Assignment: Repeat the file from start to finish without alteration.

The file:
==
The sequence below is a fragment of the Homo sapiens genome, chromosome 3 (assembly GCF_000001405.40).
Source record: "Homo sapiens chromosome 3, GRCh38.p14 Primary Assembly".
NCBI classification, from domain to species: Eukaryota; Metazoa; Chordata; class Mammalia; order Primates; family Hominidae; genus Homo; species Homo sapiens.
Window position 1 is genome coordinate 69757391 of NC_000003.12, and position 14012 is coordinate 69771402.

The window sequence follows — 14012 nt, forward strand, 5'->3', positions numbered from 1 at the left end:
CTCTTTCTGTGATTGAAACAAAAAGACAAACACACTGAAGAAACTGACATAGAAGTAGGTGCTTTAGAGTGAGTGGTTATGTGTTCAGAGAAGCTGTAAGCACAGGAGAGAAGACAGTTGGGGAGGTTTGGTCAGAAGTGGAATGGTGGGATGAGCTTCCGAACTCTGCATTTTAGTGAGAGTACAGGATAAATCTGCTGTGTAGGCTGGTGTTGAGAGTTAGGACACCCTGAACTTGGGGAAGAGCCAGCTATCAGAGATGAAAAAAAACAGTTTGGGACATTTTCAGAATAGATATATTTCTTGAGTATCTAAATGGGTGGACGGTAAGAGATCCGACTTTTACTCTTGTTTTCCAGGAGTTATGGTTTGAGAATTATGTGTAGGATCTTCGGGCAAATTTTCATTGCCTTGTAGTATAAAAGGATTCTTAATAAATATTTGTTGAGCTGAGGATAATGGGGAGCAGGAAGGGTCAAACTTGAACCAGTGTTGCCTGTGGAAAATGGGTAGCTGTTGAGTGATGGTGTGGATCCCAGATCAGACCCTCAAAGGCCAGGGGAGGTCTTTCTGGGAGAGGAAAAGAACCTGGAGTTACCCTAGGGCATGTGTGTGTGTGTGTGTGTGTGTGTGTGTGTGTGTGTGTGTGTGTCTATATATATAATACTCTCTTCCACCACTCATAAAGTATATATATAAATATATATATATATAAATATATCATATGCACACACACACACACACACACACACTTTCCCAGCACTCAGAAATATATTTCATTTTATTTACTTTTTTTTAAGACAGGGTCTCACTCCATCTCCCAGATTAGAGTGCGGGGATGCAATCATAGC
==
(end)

The sequence below is a fragment of the Homo sapiens genome, chromosome 3 (assembly GCF_000001405.40).
Source record: "Homo sapiens chromosome 3, GRCh38.p14 Primary Assembly".
NCBI classification, from domain to species: Eukaryota; Metazoa; Chordata; class Mammalia; order Primates; family Hominidae; genus Homo; species Homo sapiens.
Window position 1 is genome coordinate 69757391 of NC_000003.12, and position 14012 is coordinate 69771402.

The window sequence follows — 14012 nt, forward strand, 5'->3', positions numbered from 1 at the left end:
CTCTTTCTGTGATTGAAACAAAAAGACAAACACACTGAAGAAACTGACATAGAAGTAGGTGCTTTAGAGTGAGTGGTTATGTGTTCAGAGAAGCTGTAAGCACAGGAGAGAAGACAGTTGGGGAGGTTTGGTCAGAAGTGGAATGGTGGGATGAGCTTCCGAACTCTGCATTTTAGTGAGAGTACAGGATAAATCTGCTGTGTAGGCTGGTGTTGAGAGTTAGGACACCCTGAACTTGGGGAAGAGCCAGCTATCAGAGATGAAAAAAAACAGTTTGGGACATTTTCAGAATAGATATATTTCTTGAGTATCTAAATGGGTGGACGGTAAGAGATCCGACTTTTACTCTTGTTTTCCAGGAGTTATGGTTTGAGAATTATGTGTAGGATCTTCGGGCAAATTTTCATTGCCTTGTAGTATAAAAGGATTCTTAATAAATATTTGTTGAGCTGAGGATAATGGGGAGCAGGAAGGGTCAAACTTGAACCAGTGTTGCCTGTGGAAAATGGGTAGCTGTTGAGTGATGGTGTGGATCCCAGATCAGACCCTCAAAGGCCAGGGGAGGTCTTTCTGGGAGAGGAAAAGAACCTGGAGTTACCCTAGGGCATGTGTGTGTGTGTGTGTGTGTGTGTGTGTGTGTGTGTGTGTGTGTCTATATATATAATACTCTCTTCCACCACTCATAAAGTATATATATAAATATATATATATATAAATATATCATATGCACACACACACACACACACACACACTTTCCCAGCACTCAGAAATATATTTCATTTTATTTACTTTTTTTTAAGACAGGGTCTCACTCCATCTCCCAGATTAGAGTGCGGGGATGCAATCATAGC